(Bloomberg) While U.S. homeowners may be celebrating their good fortune as home prices surge higher at a blistering 17% year-over-year clip, history suggests the end of quantitative easing will cool things off.
A healthy housing market wouldn’t exhibit the out-sized price increases seen of late. No mature market behaves this way unless an unusual exogenous factor is at work. In the case of housing, there are two of them.
First is the Federal Reserve’s massive QE4 program, which in size and pace is a behemoth compared to the mortgage bond purchase programs seen during QE1 and QE3. This current QE alone now accounts for almost $2.3 trillion in mortgage bond purchases since March 2020, while the previous two QEs combined took down $2.75 trillion. The Fed now holds about 31% of the entire agency mortgage market on its balance sheet.
The situation is reminiscent of QE3, which ran from Sept. 2012 through Oct. 2014 and saw the central bank purchase $1.4 trillion in mortgages. Home prices, as measured by the S&P home price index, rose 6.9% in 2012, then exploded 13.4% higher in 2013 and jumped a further 4.4% in 2014. They had dropped 5.8% in 2011, before the Fed buying.
Home prices displayed much the same pattern during 2009 and 2010 after the Fed instituted QE1 from Nov. 2008 to Aug. 2010, purchasing $1.35 trillion during that time. While the cost of a home in 2007 and 2008 fell 9% and 18.6%, respectively, during 2009 and 2010 they dropped just 3.1% and 2.4%.
In this millennium, including the housing boom years of the early oughts, the average annual home price growth has been 5.2%. During the years with active Fed mortgage purchases, it has averaged 7.6%, compared to 4.2% during the years without.
The second outside force is the collapse in home building since around 2010, which has left the U.S. housing market desperately short of supply.
During the decade of 2010 to 2019, just 683,000 of new single-family homes were built on an annualized basis, the lowest level of any decade since the 1950s. Considering that the U.S. population of about 330 million is far larger than it was in the 1950s, this has had consequences.
The supply of existing homes for sale hit a record low of just over 1 million units in January, helping fuel the rise in prices. It has since moved higher to 1.25 million as of last month, yet this is still about half the trailing average of 2.4 million seen since 2000.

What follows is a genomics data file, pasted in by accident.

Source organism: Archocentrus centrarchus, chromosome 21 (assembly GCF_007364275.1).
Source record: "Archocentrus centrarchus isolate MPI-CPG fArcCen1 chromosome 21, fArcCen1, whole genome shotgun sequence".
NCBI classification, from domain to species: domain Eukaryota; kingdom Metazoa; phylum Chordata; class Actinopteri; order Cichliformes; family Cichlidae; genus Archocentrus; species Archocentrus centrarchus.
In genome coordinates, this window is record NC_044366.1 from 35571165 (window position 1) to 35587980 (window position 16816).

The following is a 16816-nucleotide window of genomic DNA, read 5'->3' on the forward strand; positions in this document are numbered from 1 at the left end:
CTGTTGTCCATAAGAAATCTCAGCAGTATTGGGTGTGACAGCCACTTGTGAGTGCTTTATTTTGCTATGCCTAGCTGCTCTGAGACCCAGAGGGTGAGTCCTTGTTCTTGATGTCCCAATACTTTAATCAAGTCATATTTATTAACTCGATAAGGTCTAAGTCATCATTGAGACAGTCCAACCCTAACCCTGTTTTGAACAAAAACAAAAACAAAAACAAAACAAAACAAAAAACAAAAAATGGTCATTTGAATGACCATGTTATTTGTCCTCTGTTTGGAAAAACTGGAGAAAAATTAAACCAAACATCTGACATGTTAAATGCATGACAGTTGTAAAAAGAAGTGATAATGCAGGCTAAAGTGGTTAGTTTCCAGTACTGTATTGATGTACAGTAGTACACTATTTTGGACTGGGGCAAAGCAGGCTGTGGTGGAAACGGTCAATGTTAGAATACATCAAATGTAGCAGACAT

But developers can’t build new homes as quickly or as painlessly as the Fed can create credit. Once the Fed brings QE4 to a close, a home price downturn, let alone a price collapse, amid such a scarcity of supply seems to be out of the question.
The agency mortgage sector on Tuesday saw higher-coupon UMBS 30-year coupons outperform their lower-coupon counterparts despite a five-basis-point bull-flattening of the U.S. Treasury curve. This was all done on light volume, as most investors seem content to hold onto their cards prior to today’s FOMC rate announcement.
Trade desks were said to have remained relatively quiet for a second day, though the market saw more of an up-in-coupon move than on Monday, with the 3.5% through 4.5% coupons all displaying robust flows compared to their trailing five-Tuesday averages.
This week’s economic data releases include the FOMC rate decision today and pending home sales on Thursday.
Update: No change in rates.
“Effective July 29, 2021, the Federal Open Market Committee directs the Desk to:
- Undertake open market operations as necessary to maintain the federal funds rate in a target range of 0 to 1/4 percent.
- Increase the System Open Market Account holdings of Treasury securities by $80 billion per month and of agency mortgage-backed securities (MBS) by $40 billion per month.
- Increase holdings of Treasury securities and agency MBS by additional amounts and purchase agency commercial mortgage-backed securities (CMBS) as needed to sustain smooth functioning of markets for these securities.
- Conduct overnight repurchase agreement operations with a minimum bid rate of 0.25 percent and with an aggregate operation limit of $500 billion; the aggregate operation limit can be temporarily increased at the discretion of the Chair.
- Conduct overnight reverse repurchase agreement operations at an offering rate of 0.05 percent and with a per-counterparty limit of $80 billion per day; the per-counterparty limit can be temporarily increased at the discretion of the Chair.
- Roll over at auction all principal payments from the Federal Reserve’s holdings of Treasury securities and reinvest all principal payments from the Federal Reserve’s holdings of agency debt and agency MBS in agency MBS.
- Allow modest deviations from stated amounts for purchases and reinvestments, if needed for operational reasons.
- Engage in dollar roll and coupon swap transactions as necessary to facilitate settlement of the Federal Reserve’s agency MBS transactions.”